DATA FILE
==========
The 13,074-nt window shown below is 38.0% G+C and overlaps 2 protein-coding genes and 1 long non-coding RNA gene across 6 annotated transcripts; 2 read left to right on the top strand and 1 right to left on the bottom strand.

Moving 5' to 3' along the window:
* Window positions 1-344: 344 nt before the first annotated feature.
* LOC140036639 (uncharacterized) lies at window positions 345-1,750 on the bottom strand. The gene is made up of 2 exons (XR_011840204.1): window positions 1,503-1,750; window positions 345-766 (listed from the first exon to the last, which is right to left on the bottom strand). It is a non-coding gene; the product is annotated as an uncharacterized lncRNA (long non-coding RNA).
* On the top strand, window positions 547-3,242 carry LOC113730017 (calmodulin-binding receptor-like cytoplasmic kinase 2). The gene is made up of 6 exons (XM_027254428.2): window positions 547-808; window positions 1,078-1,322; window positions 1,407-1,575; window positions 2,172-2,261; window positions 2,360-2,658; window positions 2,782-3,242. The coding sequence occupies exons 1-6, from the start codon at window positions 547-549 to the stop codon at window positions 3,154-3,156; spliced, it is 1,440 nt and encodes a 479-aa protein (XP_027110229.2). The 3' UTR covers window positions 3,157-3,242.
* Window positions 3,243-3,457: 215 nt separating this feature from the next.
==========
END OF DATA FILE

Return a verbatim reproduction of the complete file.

The 13,074-nt window shown below is 38.0% G+C and overlaps 2 protein-coding genes and 1 long non-coding RNA gene across 6 annotated transcripts; 2 read left to right on the top strand and 1 right to left on the bottom strand.

Moving 5' to 3' along the window:
* Window positions 1-344: 344 nt before the first annotated feature.
* LOC140036639 (uncharacterized) lies at window positions 345-1,750 on the bottom strand. The gene is made up of 2 exons (XR_011840204.1): window positions 1,503-1,750; window positions 345-766 (listed from the first exon to the last, which is right to left on the bottom strand). It is a non-coding gene; the product is annotated as an uncharacterized lncRNA (long non-coding RNA).
* On the top strand, window positions 547-3,242 carry LOC113730017 (calmodulin-binding receptor-like cytoplasmic kinase 2). The gene is made up of 6 exons (XM_027254428.2): window positions 547-808; window positions 1,078-1,322; window positions 1,407-1,575; window positions 2,172-2,261; window positions 2,360-2,658; window positions 2,782-3,242. The coding sequence occupies exons 1-6, from the start codon at window positions 547-549 to the stop codon at window positions 3,154-3,156; spliced, it is 1,440 nt and encodes a 479-aa protein (XP_027110229.2). The 3' UTR covers window positions 3,157-3,242.
* Window positions 3,243-3,457: 215 nt separating this feature from the next.